“Few zoological terms have been more loosely used both by scientific and popular writers” than the term “insect.” Insect, 14 The Encyclopædia Britannica (11th ed. 1911). The term “insect” “was introduced to English readers in a translation (1601) of Pliny's Natural History by Philemon Holland, who defined ‘insects’ as little vermine or smal[l] creatures which have ․ a cut or division betwe[en] their heads and bodies.” Id. (internal quotation marks omitted). In the mid-1700s, Carolus Linnæus created the basis for the modern classification system, with six classes of animals, including Insecta. See A.J. Cain, Taxonomy, Encyclopædia Britannica (last updated Jan. 17, 2020), https://www.britannica.com/science/taxonomy. Linnæus's class “Insecta” included all creatures in the modern-day classes Arachnida and Insecta. See E. Ray Lankester, The Structure and Classification of the Arthropoda, 47 Q.J. Microscopical Sci. 523, 524 n.1 (1904). Only “by causes which [are] not easy to trace” did “the word ‘Insect’ ․ become limited” to exclude certain creatures, like spiders. Id. That change in meaning was largely due to Jean-Baptiste Lamarck who in the early 1800s created the separate classes Arachnida and Crustacea and “assign[ed] ․ them equal rank with the remaining Insecta of Linnæus.” Id.; Cain, supra. So even the scientific community earlier afforded the term “insect” a broad definition that included spiders.
Today, we accept that the scientific community distinguishes between arachnids and insects, but Alabama law cautions against using technical or scientific definitions to interpret the terms of an insurance contract. See Safeway, 912 So. 2d at 1143–44; Liggans, 575 So. 2d at 571. And dictionary definitions of “insect” establish that an ordinary person would still understand the term “insect” to include spiders. That the average person has yet to adopt the scientific vernacular is not unexpected; after all, not every adult recalls the basics of their childhood science lessons as well as they should. Cf. Nix v. Hedden, 149 U.S. 304, 307, 13 S.Ct. 881, 37 L.Ed. 745 (1893) (concluding a tomato was a vegetable despite its botanical classification as a fruit because it is a vegetable “in the common language of the people”).
Brown recluse spiders are also “vermin” under the ordinary meaning of that term. Vermin include “small common harmful or objectionable animals (as lice or fleas) that are difficult to control.” Vermin, Merriam-Webster's Collegiate Dictionary, supra. The term refers to “noxious or objectionable” creatures and includes “creeping or wingless insects (and other minute animals) of a loathsome or offensive appearance or character, esp. those which infest.” Vermin, Oxford English Dictionary Online (last visited May 9, 2020), https://www.oed.com/view/Entry/222579; see also Vermin, American Heritage Dictionary of the English Language Online (last visited May 9, 2020), https://www.ahdictionary.com/word/search.html?q=vermin; Vermin, Webster's Third New International Dictionary, supra.
The allegations of the Robinsons’ complaint alone establish that brown recluse spiders are vermin. The Robinsons alleged that their house “was infested with a large colony of highly venomous brown recluse spiders” that have “become so pervasive that a clear and present danger exists.” Despite their efforts, they have been unable to eradicate the spiders, nor can they find a pest control company willing to guarantee that the infestation can ever be eradicated. We must accept those allegations as true, Ga. State Conference, 940 F.3d at 631, and those allegations make clear that brown recluse spiders are “small common harmful or objectionable animals ․ that are difficult to control,” Vermin, Merriam-Webster's Collegiate Dictionary, supra, “injurious to health,” Vermin, American Heritage Dictionary of the English Language Online, supra, and capable of infesting, Vermin, Oxford English Dictionary Online, supra.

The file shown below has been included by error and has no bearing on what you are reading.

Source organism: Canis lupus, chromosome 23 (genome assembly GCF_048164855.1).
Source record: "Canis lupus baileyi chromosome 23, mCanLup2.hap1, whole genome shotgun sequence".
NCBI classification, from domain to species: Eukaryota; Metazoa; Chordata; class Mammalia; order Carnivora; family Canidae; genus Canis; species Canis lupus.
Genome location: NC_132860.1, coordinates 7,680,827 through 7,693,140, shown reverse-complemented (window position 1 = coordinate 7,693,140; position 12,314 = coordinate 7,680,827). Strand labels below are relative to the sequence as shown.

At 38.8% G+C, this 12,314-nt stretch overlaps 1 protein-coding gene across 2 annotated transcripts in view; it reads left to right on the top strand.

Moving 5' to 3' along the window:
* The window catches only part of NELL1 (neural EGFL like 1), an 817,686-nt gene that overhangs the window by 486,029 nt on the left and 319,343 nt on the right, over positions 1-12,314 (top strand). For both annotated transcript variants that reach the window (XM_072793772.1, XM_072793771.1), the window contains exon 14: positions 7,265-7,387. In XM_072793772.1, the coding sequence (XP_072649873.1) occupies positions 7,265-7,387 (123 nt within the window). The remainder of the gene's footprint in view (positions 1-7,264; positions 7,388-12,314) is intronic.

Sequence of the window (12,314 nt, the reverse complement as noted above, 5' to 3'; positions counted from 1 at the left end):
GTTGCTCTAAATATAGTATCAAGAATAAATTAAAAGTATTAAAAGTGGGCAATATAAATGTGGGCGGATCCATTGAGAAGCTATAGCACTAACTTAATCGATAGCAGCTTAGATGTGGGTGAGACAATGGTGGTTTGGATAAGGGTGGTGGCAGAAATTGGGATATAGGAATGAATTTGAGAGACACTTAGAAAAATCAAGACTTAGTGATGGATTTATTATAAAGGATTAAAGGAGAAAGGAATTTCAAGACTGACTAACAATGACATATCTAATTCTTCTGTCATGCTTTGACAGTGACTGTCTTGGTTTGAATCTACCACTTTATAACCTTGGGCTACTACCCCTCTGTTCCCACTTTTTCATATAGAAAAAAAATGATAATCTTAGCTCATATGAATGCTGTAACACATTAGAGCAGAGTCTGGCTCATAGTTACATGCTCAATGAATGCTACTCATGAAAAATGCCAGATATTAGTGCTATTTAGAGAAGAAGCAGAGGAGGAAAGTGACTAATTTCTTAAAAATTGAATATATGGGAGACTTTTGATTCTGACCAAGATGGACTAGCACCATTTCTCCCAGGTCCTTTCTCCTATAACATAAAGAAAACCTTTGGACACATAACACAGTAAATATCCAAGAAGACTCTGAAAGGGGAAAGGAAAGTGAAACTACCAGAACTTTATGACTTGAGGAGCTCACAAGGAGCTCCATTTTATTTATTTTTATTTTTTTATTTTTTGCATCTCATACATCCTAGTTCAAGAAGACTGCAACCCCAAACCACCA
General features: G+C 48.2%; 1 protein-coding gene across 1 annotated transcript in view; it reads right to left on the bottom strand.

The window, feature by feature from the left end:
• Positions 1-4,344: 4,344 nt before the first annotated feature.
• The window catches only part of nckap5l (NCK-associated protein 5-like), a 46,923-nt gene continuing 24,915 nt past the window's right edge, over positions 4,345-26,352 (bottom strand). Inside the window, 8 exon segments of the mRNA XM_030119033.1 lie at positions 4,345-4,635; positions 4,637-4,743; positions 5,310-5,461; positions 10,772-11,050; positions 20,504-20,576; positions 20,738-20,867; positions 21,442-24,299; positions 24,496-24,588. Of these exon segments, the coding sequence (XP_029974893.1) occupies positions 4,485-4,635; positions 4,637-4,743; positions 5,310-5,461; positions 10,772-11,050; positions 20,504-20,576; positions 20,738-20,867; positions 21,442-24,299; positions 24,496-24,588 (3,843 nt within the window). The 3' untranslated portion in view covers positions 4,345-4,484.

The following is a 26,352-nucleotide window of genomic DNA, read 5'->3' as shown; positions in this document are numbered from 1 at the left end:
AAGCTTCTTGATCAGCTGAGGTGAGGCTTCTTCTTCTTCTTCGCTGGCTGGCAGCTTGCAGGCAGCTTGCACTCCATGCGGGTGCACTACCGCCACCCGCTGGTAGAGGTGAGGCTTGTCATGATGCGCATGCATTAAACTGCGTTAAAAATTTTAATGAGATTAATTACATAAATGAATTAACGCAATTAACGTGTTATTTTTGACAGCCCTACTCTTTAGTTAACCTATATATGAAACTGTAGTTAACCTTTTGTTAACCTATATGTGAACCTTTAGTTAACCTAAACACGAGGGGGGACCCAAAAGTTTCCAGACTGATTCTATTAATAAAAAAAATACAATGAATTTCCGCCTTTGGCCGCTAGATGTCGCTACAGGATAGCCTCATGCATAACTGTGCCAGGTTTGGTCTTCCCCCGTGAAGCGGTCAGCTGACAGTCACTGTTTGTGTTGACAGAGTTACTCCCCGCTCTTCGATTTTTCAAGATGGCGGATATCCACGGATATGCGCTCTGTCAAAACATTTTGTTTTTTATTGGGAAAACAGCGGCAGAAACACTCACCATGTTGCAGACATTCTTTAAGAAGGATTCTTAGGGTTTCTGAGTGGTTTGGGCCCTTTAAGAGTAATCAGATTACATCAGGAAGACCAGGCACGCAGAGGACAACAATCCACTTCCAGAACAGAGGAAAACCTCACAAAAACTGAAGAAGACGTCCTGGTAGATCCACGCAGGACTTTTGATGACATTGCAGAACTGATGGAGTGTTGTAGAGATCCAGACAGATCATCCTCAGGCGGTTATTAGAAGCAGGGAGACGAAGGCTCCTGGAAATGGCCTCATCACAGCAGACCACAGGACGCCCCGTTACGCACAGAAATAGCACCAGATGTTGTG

The few decisions that have refused to apply an exclusion from coverage for vermin are inapposite. Almost all these decisions involved mammals for which the definition of “vermin” was ambiguous. See Marcelle v. S. Fid. Ins. Co., 954 F. Supp. 2d 429, 436–37 (E.D. La. 2013) (bats); Jones v. Am. Econ. Ins. Co., 672 S.W.2d 879, 880 (Tex. App. 1984) (squirrels); Umanoff v. Nationwide Mut. Fire Ins., 110 Misc.2d 474, 442 N.Y.S.2d 892, 893–94 (Civ. Ct. 1981) (racoons); see also Sincoff v. Liberty Mut. Fire Ins. Co., 11 N.Y.2d 386, 230 N.Y.S.2d 13, 183 N.E.2d 899, 901 (1962) (carpet beetles). Although “vermin” might be ambiguous as to other animals, we conclude that an ordinary person would understand “vermin,” in this context, to include brown recluse spiders. See Gregory v. Nationwide Mut. Ins. Co., 611 F. App'x 410, 411–12 (9th Cir. 2015) (concluding that the term “vermin” in an exclusion from coverage in an insurance policy included mites, an arachnid); Christ Episcopal Church of Bastrop v. Church Ins. Co., 731 So. 2d 1071, 1075 (La. Ct. App. 1999) (concluding that the term “vermin” in an insurance policy is unambiguous as to mice and rats); N. British & Mercantile Ins. Co. v. Mercer, 211 Ga. 161, 84 S.E.2d 570, 571 (1954) (concluding that the term “vermin” in an insurance policy, although unambiguous as to rats and mice, plainly did not include squirrels); Scalia & Garner, Reading Law at 32 (“A word or phrase is ambiguous when the question is which of two or more meanings applies․”).
We also reject the Robinsons’ argument that the district court could not take “judicial notice” of dictionary definitions without first affording them a hearing. See Fed. R. Evid. 201. Rule 201 permits courts to take notice of “an adjudicative fact” that is “generally known” and “whose accuracy cannot reasonably be questioned,” so long as it affords the parties an opportunity to be heard on the propriety of doing so if requested. Fed. R. Evid. 201(a)–(b), (e). But Rule 201 “governs judicial notice of an adjudicative fact only, not a legislative fact.” Fed. R. Evid. 201(a). “[A]djudicative facts are those developed in a particular case,” while “[l]egislative facts are established truths, facts or pronouncements that do not change from case to case but apply universally.” W. Ala. Women's Ctr. v. Williamson, 900 F.3d 1310, 1316 (11th Cir. 2018) (internal quotation marks omitted); see also Fed. R. Evid. 201(a) advisory committee's note to 1972 proposed rule (“Adjudicative facts are simply the facts of the particular case.”). Dictionary definitions establish legislative facts when used to answer a question of law, such as how to interpret contractual terms. See Fed. R. Evid. 201(a) advisory committee's note to 1972 proposed rule (“Legislative facts ․ are those which have relevance to legal reasoning and the lawmaking process ․ in the formulation of a legal principle or ruling by a judge or court․”).
We AFFIRM the dismissal of the Robinsons’ complaint.
WILLIAM PRYOR, Circuit Judge: